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Extensive Reading and Listening

Massive language practice

May 23, 2009

Authentic Texts. Good or bad?

Many people ask whether it's okay to use authentic texts for ER.

My answer depends on two things. Firstly, 'what do you mean by authentic?' and secondly ' who is doing the reading?'

To many people, 'authentic' means 'native texts' - i.e. materials not written for second language learners - native novels, magazines, websites etc.. Some people suggest that these materials are good for learners because ultimately they need to read native materials - newspapers, websites, novels and so on. I think this confuses the end goal with the process. Sure the end goal might be to get them to read native texts, but should we start with them? It would not be a good to teach people to drive in an Formula 1 car, so why start beginner readers with native texts? Native texts are full of native language - they are very lexical dense, full of complex phrases, and are written for people versed in the English culture(s). It can take years to learn enough of a foreign language to read native materials fluently.

The counter argument of course is that it is because the native texts are rich in native language that they provide a model for what the learners need to read. But anyone who has learnt a foreign language knows native mateirals are all but inaccessible unless the materials are read slowly - often with a dictionary. But this is intensive reading not extensive reading.

The aim of ER is to aid fluent reading by reading materials that can be read
a) without a dictionary
b) quite quickly - i.e. without too much pausing
c) with very high levels of comprehension
d) with active engagement - i.e. they are enjoyable

To me it makes sense to start learners with what they know. The gap between most learner's English and the language is native texts is to far and from their point of view the language is too randomly presented to make it meaningful and easy to learn from and will not meet the 4 conditions for ER set our above. Therefore learners should start reading with graded materials - graded readers. Beginner drivers start with the basics, and so should beginning readers.

However, if the learners are able to comprehend native materials quickly, without a dictionary, then of course native materials can be used for ER. But in my experience, less than 1% of English learners in this country can do this.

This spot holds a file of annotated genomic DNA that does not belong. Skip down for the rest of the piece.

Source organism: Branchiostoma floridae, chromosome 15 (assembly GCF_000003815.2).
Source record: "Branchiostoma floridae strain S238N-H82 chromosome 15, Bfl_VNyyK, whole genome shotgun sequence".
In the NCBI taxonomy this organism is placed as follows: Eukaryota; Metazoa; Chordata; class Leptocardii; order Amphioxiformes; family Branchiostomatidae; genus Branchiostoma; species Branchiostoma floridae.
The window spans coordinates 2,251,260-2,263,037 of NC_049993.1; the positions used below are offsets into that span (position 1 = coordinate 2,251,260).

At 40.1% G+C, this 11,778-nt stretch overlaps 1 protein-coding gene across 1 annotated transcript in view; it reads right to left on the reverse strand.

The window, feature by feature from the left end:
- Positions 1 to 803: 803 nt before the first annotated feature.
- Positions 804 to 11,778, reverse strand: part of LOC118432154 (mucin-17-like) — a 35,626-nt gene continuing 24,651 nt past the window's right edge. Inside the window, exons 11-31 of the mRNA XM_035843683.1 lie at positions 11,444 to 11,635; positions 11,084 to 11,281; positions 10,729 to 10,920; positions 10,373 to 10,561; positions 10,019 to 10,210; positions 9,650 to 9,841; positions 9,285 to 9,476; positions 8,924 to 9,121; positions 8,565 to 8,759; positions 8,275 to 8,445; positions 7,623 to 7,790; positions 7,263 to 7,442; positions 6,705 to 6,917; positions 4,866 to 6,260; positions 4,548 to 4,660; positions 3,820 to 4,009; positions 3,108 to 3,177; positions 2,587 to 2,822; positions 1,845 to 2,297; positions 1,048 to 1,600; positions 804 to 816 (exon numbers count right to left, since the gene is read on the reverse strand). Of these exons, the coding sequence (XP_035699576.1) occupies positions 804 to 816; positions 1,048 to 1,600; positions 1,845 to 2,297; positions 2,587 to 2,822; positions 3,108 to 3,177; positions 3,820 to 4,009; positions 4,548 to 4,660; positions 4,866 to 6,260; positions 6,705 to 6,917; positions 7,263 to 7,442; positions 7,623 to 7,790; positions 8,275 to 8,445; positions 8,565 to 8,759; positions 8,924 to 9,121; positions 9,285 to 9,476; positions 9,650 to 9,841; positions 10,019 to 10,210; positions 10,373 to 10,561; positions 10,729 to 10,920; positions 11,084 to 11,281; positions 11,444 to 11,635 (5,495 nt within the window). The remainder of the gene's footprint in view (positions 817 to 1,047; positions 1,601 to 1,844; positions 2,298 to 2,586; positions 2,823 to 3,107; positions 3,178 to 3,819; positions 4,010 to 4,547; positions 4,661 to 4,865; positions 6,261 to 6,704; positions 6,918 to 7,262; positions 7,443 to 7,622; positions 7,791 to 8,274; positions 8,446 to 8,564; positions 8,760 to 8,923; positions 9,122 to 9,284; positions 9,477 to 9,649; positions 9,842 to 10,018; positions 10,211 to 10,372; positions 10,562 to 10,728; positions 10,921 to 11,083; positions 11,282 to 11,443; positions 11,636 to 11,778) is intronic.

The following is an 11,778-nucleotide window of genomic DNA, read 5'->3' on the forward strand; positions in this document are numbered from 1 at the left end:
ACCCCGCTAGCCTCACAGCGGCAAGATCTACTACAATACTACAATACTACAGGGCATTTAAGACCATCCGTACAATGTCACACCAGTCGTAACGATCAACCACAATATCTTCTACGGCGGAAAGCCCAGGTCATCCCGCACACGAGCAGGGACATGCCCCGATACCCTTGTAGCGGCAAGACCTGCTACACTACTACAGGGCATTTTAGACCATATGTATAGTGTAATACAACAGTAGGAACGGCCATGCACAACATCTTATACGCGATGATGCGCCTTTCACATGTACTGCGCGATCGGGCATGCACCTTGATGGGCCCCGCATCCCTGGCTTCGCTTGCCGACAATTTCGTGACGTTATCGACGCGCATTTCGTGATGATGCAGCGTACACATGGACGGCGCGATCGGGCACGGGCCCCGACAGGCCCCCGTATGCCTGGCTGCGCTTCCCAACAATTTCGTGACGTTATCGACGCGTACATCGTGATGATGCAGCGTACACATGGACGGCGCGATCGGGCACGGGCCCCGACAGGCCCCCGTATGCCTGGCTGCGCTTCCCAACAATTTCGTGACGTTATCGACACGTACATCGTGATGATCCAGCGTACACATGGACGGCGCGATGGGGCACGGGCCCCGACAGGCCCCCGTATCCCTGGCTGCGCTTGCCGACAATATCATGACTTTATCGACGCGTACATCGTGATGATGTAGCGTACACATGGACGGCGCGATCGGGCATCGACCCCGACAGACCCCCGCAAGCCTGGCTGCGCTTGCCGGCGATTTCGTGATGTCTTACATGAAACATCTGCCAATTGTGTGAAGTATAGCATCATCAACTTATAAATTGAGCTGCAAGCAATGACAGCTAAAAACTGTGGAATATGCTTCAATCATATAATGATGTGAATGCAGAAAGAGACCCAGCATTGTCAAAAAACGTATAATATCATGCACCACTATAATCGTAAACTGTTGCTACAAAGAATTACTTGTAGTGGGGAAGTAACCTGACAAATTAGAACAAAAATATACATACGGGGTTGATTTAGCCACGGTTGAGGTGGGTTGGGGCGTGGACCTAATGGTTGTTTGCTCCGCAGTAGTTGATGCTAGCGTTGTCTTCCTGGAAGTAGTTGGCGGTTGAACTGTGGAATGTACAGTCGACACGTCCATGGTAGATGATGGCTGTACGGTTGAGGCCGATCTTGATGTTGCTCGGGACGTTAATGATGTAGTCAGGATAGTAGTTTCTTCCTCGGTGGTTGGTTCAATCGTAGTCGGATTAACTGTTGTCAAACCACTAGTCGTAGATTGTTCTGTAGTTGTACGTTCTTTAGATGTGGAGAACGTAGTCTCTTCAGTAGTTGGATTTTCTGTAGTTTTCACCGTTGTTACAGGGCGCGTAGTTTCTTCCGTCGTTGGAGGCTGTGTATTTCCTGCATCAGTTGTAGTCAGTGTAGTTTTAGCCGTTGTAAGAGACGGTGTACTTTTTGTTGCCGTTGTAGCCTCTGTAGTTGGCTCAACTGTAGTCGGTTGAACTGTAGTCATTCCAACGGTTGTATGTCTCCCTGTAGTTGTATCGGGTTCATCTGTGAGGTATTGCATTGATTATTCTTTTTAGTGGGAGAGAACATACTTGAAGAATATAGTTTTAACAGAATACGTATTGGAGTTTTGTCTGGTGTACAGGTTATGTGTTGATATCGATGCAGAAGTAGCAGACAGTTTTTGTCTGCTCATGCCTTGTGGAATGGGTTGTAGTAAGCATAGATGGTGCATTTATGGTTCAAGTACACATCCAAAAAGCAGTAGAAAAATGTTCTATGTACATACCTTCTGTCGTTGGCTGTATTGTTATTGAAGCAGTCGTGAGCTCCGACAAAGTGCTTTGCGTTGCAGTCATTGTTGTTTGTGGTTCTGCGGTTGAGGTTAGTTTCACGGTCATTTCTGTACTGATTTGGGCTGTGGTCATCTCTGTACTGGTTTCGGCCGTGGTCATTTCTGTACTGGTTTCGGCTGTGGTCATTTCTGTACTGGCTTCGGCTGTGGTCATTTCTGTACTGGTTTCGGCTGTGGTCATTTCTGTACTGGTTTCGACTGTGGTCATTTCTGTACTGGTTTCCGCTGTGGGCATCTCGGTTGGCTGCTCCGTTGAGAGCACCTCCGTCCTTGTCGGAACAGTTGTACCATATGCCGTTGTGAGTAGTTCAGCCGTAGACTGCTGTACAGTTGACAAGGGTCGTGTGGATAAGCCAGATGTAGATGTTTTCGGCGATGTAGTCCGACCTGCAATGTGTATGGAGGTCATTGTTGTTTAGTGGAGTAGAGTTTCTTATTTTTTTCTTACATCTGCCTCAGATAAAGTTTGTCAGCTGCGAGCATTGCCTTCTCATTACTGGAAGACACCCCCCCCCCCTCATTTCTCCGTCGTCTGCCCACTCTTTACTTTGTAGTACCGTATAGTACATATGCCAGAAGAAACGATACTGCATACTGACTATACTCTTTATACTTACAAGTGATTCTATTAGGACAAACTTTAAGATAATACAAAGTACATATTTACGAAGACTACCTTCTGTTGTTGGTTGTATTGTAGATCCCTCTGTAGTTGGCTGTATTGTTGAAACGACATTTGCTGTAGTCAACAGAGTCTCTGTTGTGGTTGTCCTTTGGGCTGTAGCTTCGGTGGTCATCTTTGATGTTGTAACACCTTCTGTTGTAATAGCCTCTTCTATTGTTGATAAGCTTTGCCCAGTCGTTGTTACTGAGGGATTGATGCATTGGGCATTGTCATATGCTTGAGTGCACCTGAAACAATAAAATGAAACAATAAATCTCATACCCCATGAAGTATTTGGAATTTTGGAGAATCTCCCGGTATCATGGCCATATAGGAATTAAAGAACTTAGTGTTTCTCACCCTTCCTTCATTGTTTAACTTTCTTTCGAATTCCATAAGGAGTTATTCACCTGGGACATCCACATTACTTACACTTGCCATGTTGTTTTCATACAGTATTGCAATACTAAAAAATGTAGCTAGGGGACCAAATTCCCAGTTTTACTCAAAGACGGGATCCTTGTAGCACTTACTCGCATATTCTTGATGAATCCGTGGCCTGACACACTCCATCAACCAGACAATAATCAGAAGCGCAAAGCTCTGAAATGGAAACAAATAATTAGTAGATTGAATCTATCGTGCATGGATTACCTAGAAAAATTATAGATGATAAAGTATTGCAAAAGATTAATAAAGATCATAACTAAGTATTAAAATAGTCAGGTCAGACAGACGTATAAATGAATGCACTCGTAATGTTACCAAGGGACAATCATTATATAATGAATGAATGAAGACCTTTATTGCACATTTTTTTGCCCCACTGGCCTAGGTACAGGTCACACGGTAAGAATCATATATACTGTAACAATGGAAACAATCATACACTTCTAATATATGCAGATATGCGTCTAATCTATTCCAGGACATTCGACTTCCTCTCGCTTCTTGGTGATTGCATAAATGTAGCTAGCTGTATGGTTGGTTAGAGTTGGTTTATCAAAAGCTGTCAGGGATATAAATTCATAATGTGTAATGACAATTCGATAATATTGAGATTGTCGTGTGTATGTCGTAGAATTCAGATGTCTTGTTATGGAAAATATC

Authentic (native) texts are neither good nor bad. The issue is whether the learners are able to read them fluently or not. If they can't then they are not doing ER - they are more likely doing IR and struggling as they go.



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Comments

why should educators use and encourage learners to read and write authentic texts

well,authentic texts are useful, but not always are they preferable. IF the SS are beginners, it would be wiser to explode them to the graded texts since the authentic material might cause many difficulties in comprehensiion and even the disappointment in many learners.

Authentic texts(AT) - are they wise to use? The answer is yes. What level are ATs being used as text in the classroom and are they graded according to level? These surely are the questions. I find that using very short texts on new users is the best way to manage ATs, such as advertisements in newpapers (jobs, houses for sale, advertisements for selling equipment - there is usually quite a lot of text)and glossy magazines have interesting letters to the editor and very short pictures/with short text to go with it and great advertisements (cars, eg who is the advertisement geared towards. What socio-economic class and so on). Then as the confidence builds, I use longer texts that are relevant to the student needs and this can be content-based activities too.
On the subject of short ATs vs readers, ATs are great in the classroom because they are an activity that extensive reading does not allow, since readers are really more useful for additional reading, for enjoyment rather than as a classroom activity. That's not to say readers cannot be used in the classroom, but the use of readers is that they encourage fluidity and this can only be done in longer spells of reading, say as homework - reading a chapter a night and then maybe doing an activity - roleplay in the classroom (with class sets). ATs are more suited to task-based learning and they meet the needs of students in everyday life - real world reading instead of artificially contextualised texts.
Again, that is not to say that the texts on the commercial market should not be used. My philosophy in language teaching is to provide a panoply of texts, so students get a broad understanding of language use.

can you give me explanation on characteristics of good authentic reading materials and what to do to overcome weaknesses of using it? thanks indeed


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